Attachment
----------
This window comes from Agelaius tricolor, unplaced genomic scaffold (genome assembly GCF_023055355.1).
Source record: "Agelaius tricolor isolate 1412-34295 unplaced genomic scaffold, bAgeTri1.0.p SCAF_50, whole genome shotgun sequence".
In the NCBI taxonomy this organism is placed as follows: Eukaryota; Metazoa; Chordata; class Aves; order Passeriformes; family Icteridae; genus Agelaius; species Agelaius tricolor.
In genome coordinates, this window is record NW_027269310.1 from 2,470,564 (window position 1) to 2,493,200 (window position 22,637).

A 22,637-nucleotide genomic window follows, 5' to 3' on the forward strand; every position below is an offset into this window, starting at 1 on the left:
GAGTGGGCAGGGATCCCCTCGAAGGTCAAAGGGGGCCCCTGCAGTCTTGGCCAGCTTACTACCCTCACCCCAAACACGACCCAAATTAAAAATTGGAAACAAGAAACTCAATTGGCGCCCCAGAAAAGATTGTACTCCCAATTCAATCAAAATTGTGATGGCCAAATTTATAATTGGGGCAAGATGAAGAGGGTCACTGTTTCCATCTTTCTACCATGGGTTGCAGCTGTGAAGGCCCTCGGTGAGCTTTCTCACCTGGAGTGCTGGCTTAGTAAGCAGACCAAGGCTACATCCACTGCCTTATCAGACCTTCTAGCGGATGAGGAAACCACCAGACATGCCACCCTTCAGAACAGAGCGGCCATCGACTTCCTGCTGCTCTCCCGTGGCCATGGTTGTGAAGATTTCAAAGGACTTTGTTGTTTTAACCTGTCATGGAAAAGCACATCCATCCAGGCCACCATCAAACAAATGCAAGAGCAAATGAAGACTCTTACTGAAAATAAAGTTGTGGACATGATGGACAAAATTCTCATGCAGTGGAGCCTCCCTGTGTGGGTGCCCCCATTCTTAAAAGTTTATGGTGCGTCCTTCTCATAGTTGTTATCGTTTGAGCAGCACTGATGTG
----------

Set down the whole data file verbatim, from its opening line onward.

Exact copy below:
This window comes from Agelaius tricolor, unplaced genomic scaffold (genome assembly GCF_023055355.1).
Source record: "Agelaius tricolor isolate 1412-34295 unplaced genomic scaffold, bAgeTri1.0.p SCAF_50, whole genome shotgun sequence".
In the NCBI taxonomy this organism is placed as follows: Eukaryota; Metazoa; Chordata; class Aves; order Passeriformes; family Icteridae; genus Agelaius; species Agelaius tricolor.
In genome coordinates, this window is record NW_027269310.1 from 2,470,564 (window position 1) to 2,493,200 (window position 22,637).

A 22,637-nucleotide genomic window follows, 5' to 3' on the forward strand; every position below is an offset into this window, starting at 1 on the left:
GAGTGGGCAGGGATCCCCTCGAAGGTCAAAGGGGGCCCCTGCAGTCTTGGCCAGCTTACTACCCTCACCCCAAACACGACCCAAATTAAAAATTGGAAACAAGAAACTCAATTGGCGCCCCAGAAAAGATTGTACTCCCAATTCAATCAAAATTGTGATGGCCAAATTTATAATTGGGGCAAGATGAAGAGGGTCACTGTTTCCATCTTTCTACCATGGGTTGCAGCTGTGAAGGCCCTCGGTGAGCTTTCTCACCTGGAGTGCTGGCTTAGTAAGCAGACCAAGGCTACATCCACTGCCTTATCAGACCTTCTAGCGGATGAGGAAACCACCAGACATGCCACCCTTCAGAACAGAGCGGCCATCGACTTCCTGCTGCTCTCCCGTGGCCATGGTTGTGAAGATTTCAAAGGACTTTGTTGTTTTAACCTGTCATGGAAAAGCACATCCATCCAGGCCACCATCAAACAAATGCAAGAGCAAATGAAGACTCTTACTGAAAATAAAGTTGTGGACATGATGGACAAAATTCTCATGCAGTGGAGCCTCCCTGTGTGGGTGCCCCCATTCTTAAAAGTTTATGGTGCGTCCTTCTCATAGTTGTTATCGTTTGAGCAGCACTGATGTG